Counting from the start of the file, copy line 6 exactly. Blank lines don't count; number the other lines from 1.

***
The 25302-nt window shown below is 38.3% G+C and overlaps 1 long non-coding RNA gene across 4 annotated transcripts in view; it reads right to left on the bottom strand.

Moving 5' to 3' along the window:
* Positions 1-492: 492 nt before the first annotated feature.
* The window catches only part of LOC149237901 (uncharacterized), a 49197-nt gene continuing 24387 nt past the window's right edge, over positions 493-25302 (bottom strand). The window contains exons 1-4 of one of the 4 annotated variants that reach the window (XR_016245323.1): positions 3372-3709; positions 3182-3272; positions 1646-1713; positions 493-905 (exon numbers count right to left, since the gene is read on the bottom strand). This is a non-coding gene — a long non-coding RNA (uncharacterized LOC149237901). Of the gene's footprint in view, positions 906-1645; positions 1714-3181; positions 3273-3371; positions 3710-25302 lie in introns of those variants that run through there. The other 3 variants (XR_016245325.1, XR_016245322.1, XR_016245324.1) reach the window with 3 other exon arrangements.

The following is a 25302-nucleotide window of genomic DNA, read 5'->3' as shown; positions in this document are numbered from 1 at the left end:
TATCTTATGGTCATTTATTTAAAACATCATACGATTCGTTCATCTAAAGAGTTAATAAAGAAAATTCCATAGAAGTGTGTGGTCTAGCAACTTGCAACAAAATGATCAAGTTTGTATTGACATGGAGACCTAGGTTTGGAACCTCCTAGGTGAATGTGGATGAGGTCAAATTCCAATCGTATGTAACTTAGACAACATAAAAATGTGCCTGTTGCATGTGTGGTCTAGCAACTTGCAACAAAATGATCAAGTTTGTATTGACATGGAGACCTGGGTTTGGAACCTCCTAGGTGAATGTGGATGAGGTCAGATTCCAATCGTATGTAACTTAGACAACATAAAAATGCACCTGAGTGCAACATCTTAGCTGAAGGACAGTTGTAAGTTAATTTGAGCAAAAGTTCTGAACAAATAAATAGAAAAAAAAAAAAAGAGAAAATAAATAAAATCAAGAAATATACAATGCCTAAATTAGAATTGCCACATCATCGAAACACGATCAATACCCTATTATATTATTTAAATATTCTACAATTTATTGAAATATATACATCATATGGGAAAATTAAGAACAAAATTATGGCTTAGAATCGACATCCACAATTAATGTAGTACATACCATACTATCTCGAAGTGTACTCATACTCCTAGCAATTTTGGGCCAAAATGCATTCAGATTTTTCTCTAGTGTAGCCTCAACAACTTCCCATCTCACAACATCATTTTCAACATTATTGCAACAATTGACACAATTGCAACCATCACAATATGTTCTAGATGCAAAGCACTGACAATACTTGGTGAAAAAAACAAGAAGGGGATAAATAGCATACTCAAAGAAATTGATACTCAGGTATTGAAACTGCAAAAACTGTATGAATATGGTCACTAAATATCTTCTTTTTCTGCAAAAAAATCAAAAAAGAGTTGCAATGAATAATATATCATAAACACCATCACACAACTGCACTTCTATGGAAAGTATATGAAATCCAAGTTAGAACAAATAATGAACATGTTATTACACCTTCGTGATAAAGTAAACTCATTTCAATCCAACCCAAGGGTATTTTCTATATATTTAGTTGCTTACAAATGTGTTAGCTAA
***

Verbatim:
TATCTTATGGTCATTTATTTAAAACATCATACGATTCGTTCATCTAAAGAGTTAATAAAGAAAATTCCATAGAAGTGTGTGGTCTAGCAACTTGCAACAAAATGATCAAGTTTGTATTGACATGGAGACCTAGGTTTGGAACCTCCTAGGTGAATGTGGATGAGGTCAAATTCCAATCGTATGTAACTTAGACAACATAAAAATGTGCCTGTTGCATGTGTGGTCTAGCAACTTGCAACAAAATGATCAAGTTTGTATTGACATGGAGACCTGGGTTTGGAACCTCCTAGGTGAATGTGGATGAGGTCAGATTCCAATCGTATGTAACTTAGACAACATAAAAATGCACCTGAGTGCAACATCTTAGCTGAAGGACAGTTGTAAGTTAATTTGAGCAAAAGTTCTGAACAAATAAATAGAAAAAAAAAAAAAGAGAAAATAAATAAAATCAAGAAATATACAATGCCTAAATTAGAATTGCCACATCATCGAAACACGATCAATACCCTATTATATTATTTAAATATTCTACAATTTATTGAAATATATACATCATATGGGAAAATTAAGAACAAAATTATGGCTTAGAATCGACATCCACAATTAATGTAGTACATACCATACTATCTCGAAGTGTACTCATACTCCTAGCAATTTTGGGCCAAAATGCATTCAGATTTTTCTCTAGTGTAGCCTCAACAACTTCCCATCTCACAACATCATTTTCAACATTATTGCAACAATTGACACAATTGCAACCATCACAATATGTTCTAGATGCAAAGCACTGACAATACTTGGTGAAAAAAACAAGAAGGGGATAAATAGCATACTCAAAGAAATTGATACTCAGGTATTGAAACTGCAAAAACTGTATGAATATGGTCACTAAATATCTTCTTTTTCTGCAAAAAAATCAAAAAAGAGTTGCAATGAATAATATATCATAAACACCATCACACAACTGCACTTCTATGGAAAGTATATGAAATCCAAGTTAGAACAAATAATGAACATGTTATTACACCTTCGTGATAAAGTAAACTCATTTCAATCCAACCCAAGGGTATTTTCTATATATTTAGTTGCTTACAAATGTGTTAGCTAA